THE accident in which a truck carrying iron rods and 13 people headed off the road into a ditch upside down at Palashbari in Gaibandha on Thursday morning, leaving all the 13 dead is too costly an instance of a lax enforcement of the restrictions on travel between districts that came with the general holiday, which began on March 26 and is now stretched until May 30, ordered as a preventive measure against the spread of COVID-19. The truck left Dhaka and picked up the passengers in Gazipur on its way to the north. The driver and his assistant, who went into hiding after the accident that took place on the Dhaka–Rangpur Highway, bundled the passengers on to the truck, with the iron rods already wrapped around with tarpaulin, with another piece of tarpaulin so that the breach of the legal provision that trucks cannot carry passengers, which was made explicit when the restrictions were imposed on travel in March, could not be easily detected. The police came to know of the death of the passengers, aged seven to 60 years, when they visited the place and tried to salvage the truck, which is said to have skidded off as it was raining under the influence of super cyclone Amphan.
The accident appears to have happened, even if indirectly, because of the restrictions that the authorities imposed that the truck driver and his assistant violated hoping to earn some additional money. Although the accident could have anyhow happened, with restrictions or no restrictions having been put in place, it speaks of the failure to enforce the restrictions on part of the authorities. The truck carried the passengers all the way from Gazipur to Rangpur, apparently without having been checked. At least seven people are also reported to have died and 16 others to have been wounded in three road accidents on Tuesday as people continued to travel in trucks and pick-up vans laden with goods in breach of the restrictions. Reports in the past week showed that while many people travelled from one to another district on long-distance routes in microbuses or privately owned cars giving the excuse of emergency or somehow ‘managing’ the law enforcers who are meant to check against such movement of people, people travelling in trucks and pick-up vans has continued despite the presence of the law enforcers to check such events. When the authorities order some restrictions, which could be potentially violated by people at all levels, the authorities should also think about ways and means to check against all ways and means that people could use to violate the restrictions.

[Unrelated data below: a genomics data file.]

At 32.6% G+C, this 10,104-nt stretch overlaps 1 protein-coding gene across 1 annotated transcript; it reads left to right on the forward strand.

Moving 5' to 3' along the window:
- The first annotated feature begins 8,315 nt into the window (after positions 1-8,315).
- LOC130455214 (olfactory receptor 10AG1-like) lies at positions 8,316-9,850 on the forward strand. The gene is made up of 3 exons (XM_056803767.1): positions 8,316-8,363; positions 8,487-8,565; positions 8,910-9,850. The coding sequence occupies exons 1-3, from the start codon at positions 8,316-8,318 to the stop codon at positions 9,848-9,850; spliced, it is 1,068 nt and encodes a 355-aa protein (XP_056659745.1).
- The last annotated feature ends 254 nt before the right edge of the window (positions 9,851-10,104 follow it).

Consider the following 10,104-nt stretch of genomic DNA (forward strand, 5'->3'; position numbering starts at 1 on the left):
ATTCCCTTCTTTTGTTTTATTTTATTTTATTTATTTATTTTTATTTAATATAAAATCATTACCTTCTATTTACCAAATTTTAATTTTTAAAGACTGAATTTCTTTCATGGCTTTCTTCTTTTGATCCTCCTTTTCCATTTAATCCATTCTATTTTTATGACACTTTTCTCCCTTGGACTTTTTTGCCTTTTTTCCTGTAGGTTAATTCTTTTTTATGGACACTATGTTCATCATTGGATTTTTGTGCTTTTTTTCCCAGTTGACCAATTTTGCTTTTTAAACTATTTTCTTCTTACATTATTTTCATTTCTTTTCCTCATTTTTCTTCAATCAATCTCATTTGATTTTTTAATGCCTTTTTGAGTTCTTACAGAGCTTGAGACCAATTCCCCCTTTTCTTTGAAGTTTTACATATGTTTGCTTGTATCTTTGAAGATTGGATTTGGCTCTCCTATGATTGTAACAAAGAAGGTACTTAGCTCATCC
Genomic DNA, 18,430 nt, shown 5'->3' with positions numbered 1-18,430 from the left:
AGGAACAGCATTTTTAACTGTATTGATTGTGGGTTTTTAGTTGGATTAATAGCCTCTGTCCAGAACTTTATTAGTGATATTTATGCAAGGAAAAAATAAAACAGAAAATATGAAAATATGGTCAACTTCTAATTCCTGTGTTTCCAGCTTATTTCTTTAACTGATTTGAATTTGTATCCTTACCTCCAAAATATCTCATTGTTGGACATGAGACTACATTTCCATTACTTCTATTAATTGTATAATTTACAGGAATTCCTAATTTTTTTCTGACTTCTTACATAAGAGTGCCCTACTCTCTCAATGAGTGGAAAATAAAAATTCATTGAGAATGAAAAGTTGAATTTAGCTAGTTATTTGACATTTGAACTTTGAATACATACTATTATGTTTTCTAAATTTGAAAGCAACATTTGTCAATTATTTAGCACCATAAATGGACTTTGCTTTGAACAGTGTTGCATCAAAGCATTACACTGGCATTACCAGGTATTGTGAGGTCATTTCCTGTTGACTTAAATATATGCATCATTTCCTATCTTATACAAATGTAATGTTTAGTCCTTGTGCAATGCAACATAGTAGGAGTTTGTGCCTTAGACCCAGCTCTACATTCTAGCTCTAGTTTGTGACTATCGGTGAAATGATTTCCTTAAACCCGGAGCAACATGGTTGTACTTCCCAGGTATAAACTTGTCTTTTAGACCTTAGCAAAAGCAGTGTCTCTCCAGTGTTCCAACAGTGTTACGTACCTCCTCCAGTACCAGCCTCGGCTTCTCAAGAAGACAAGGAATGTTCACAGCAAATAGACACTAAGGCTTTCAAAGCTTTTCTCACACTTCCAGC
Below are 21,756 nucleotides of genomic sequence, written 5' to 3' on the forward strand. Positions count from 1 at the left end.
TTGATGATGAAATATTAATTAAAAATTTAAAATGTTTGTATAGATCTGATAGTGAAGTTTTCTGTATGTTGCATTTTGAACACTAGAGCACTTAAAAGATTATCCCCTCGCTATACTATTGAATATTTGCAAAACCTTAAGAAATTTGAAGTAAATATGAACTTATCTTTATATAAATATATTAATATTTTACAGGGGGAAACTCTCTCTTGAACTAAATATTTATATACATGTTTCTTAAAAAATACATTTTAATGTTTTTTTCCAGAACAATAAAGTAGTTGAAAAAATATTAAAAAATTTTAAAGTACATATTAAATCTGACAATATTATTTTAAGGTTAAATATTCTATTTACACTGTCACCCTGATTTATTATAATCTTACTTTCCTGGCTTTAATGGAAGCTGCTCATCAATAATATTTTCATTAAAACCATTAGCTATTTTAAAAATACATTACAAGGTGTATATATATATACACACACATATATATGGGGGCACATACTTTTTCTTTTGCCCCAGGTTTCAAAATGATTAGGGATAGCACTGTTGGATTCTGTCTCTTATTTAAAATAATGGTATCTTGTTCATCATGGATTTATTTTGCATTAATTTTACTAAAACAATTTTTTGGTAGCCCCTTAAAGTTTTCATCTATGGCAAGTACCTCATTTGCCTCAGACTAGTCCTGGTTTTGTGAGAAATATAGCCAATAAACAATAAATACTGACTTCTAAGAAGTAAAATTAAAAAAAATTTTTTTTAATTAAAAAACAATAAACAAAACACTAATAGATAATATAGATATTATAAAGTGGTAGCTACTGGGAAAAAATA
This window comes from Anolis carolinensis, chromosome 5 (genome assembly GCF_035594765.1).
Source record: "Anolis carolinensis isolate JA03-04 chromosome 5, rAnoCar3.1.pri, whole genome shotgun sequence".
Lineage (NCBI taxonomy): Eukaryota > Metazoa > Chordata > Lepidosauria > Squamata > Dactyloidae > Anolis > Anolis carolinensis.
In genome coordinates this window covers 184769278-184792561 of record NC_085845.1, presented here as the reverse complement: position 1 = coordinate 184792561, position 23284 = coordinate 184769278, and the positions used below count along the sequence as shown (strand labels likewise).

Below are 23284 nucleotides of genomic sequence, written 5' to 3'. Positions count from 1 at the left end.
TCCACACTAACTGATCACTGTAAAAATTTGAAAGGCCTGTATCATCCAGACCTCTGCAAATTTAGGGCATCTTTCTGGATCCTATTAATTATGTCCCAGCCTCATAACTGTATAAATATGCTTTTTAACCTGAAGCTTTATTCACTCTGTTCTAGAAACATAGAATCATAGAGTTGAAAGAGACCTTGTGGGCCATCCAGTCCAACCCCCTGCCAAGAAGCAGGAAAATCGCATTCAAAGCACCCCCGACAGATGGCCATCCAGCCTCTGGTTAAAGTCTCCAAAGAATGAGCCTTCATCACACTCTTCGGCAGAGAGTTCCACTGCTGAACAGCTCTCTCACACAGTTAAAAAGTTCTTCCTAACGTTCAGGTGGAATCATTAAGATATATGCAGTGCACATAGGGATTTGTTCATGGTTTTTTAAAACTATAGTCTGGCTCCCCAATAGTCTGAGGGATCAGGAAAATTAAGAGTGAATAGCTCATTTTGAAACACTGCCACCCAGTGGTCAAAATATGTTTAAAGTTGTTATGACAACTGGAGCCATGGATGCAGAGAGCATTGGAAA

All that has happened does not only jeopardise efforts of the authorities to head off the risk of COVID-19 transmission that the general holiday, restrictions on the movement of vehicles and the ban on travel from one district to another have so far aimed at but also proves fatal as people continue to die in road accidents despite no public transports officially running on the road. The government must attend to all such issues at the earliest and in earnest.
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